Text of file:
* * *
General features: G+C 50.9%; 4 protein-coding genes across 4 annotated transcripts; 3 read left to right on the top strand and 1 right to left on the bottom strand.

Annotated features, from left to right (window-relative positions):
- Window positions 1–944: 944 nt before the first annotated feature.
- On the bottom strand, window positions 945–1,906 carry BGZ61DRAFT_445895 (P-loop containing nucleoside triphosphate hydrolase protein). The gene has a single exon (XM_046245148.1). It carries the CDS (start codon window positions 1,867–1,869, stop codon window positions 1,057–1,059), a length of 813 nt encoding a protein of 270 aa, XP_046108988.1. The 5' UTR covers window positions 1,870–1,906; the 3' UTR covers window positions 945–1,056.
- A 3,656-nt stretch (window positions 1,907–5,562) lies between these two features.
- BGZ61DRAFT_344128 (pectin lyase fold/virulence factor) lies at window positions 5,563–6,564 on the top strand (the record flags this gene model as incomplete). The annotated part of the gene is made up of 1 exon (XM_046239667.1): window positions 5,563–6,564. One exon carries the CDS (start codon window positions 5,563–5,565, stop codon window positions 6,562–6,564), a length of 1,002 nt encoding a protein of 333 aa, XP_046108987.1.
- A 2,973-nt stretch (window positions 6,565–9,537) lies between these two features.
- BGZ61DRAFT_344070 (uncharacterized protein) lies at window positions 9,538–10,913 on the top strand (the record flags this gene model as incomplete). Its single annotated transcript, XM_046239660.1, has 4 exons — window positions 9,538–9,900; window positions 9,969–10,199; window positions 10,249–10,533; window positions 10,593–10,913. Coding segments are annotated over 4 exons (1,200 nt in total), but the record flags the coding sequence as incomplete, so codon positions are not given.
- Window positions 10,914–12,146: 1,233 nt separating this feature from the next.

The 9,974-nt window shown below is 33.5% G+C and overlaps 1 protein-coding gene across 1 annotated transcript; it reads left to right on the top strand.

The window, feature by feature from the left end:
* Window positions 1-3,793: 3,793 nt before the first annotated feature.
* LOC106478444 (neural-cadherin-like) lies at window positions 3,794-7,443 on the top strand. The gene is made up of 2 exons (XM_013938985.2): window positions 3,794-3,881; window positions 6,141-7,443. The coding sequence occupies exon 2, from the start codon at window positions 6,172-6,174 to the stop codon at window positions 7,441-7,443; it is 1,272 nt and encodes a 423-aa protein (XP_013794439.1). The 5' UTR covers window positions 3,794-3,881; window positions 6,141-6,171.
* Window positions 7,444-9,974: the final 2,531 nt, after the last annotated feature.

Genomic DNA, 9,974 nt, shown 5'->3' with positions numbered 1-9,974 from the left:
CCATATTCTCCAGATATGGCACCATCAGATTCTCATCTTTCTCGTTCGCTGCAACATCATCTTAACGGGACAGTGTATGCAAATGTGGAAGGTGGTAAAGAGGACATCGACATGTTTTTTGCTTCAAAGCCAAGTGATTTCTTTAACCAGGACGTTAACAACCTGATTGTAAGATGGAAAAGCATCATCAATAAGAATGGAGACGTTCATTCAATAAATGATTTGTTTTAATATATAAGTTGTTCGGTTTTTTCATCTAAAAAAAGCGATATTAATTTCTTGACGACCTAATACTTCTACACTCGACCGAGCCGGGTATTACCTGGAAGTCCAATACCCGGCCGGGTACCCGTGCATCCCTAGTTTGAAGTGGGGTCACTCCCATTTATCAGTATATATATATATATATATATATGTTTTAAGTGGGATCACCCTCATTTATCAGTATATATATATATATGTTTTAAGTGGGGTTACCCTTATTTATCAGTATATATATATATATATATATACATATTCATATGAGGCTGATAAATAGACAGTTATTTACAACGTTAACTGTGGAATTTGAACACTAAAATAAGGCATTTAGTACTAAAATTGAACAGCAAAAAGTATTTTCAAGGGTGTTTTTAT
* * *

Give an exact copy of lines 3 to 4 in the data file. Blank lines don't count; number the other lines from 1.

- Window positions 1–944: 944 nt before the first annotated feature.
- On the bottom strand, window positions 945–1,906 carry BGZ61DRAFT_445895 (P-loop containing nucleoside triphosphate hydrolase protein). The gene has a single exon (XM_046245148.1). It carries the CDS (start codon window positions 1,867–1,869, stop codon window positions 1,057–1,059), a length of 813 nt encoding a protein of 270 aa, XP_046108988.1. The 5' UTR covers window positions 1,870–1,906; the 3' UTR covers window positions 945–1,056.